The remarkable York Minster is the largest medieval cathedral in all of Northern Europe, and one of the world's most beautiful Gothic buildings. Seat of the archbishop of York, primate of England, it is second in importance only to Canterbury, seat of the primate of all England – the separate titles were created to settle a debate over the true centre of the English church. If this is the only cathedral you visit in England, you'll still walk away satisfied.
The first church on this site was a wooden chapel built for the baptism of King Edwin of Northumbria on Easter Day 627, whose location is marked in the crypt. It was replaced with a stone church built on the site of a Roman basilica, parts of which can be seen in the foundations. The first Norman minster was built in the 11th century and again, you can see surviving fragments in the foundations and crypt.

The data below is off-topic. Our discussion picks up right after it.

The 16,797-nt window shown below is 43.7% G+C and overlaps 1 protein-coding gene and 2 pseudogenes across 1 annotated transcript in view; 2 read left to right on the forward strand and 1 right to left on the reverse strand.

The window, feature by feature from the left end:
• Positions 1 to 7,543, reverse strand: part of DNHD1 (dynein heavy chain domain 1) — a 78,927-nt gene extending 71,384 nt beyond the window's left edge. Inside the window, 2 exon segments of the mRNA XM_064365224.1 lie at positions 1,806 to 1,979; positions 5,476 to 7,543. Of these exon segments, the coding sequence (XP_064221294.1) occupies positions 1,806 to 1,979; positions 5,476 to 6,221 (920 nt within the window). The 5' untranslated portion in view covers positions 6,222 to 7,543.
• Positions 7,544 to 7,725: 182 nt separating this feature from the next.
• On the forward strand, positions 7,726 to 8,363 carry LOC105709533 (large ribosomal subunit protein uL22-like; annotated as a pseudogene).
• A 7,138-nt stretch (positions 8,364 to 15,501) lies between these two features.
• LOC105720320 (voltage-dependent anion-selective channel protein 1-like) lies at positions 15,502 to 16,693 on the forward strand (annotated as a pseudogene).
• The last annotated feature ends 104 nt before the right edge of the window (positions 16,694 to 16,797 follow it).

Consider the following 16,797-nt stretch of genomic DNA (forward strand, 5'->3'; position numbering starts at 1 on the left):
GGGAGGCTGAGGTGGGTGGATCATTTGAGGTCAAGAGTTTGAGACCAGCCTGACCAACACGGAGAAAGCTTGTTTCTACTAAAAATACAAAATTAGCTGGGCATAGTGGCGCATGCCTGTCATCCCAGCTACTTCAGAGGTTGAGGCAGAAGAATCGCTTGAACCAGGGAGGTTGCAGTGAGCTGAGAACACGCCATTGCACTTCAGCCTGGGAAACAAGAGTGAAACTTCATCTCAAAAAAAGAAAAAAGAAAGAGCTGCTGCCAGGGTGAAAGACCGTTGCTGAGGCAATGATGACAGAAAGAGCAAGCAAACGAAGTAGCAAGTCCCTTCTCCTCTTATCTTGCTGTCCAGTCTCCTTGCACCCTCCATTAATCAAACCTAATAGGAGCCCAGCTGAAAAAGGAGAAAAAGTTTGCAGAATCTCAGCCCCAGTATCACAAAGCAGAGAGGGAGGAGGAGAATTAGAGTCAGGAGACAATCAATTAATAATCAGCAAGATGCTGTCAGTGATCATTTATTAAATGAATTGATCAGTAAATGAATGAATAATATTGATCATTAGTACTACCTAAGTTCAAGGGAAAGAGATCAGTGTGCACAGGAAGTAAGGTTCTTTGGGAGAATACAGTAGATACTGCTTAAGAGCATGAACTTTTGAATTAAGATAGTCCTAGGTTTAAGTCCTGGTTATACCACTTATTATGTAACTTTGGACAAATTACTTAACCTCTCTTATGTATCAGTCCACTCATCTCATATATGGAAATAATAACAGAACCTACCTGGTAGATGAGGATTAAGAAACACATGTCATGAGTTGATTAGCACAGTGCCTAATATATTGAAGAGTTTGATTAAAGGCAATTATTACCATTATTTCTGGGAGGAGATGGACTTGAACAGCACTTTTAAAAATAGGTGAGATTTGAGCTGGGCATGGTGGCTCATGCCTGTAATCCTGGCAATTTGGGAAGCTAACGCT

The present minster, built mainly between 1220 and 1480, manages to encompass all the major stages of Gothic architectural development. The transepts (1220−55) were built in Early English style; the octagonal chapter house (1260−90) and nave (1291–1340) in the Decorated style; and the west towers, west front and central (or lantern) tower (1470−72) in Perpendicular style.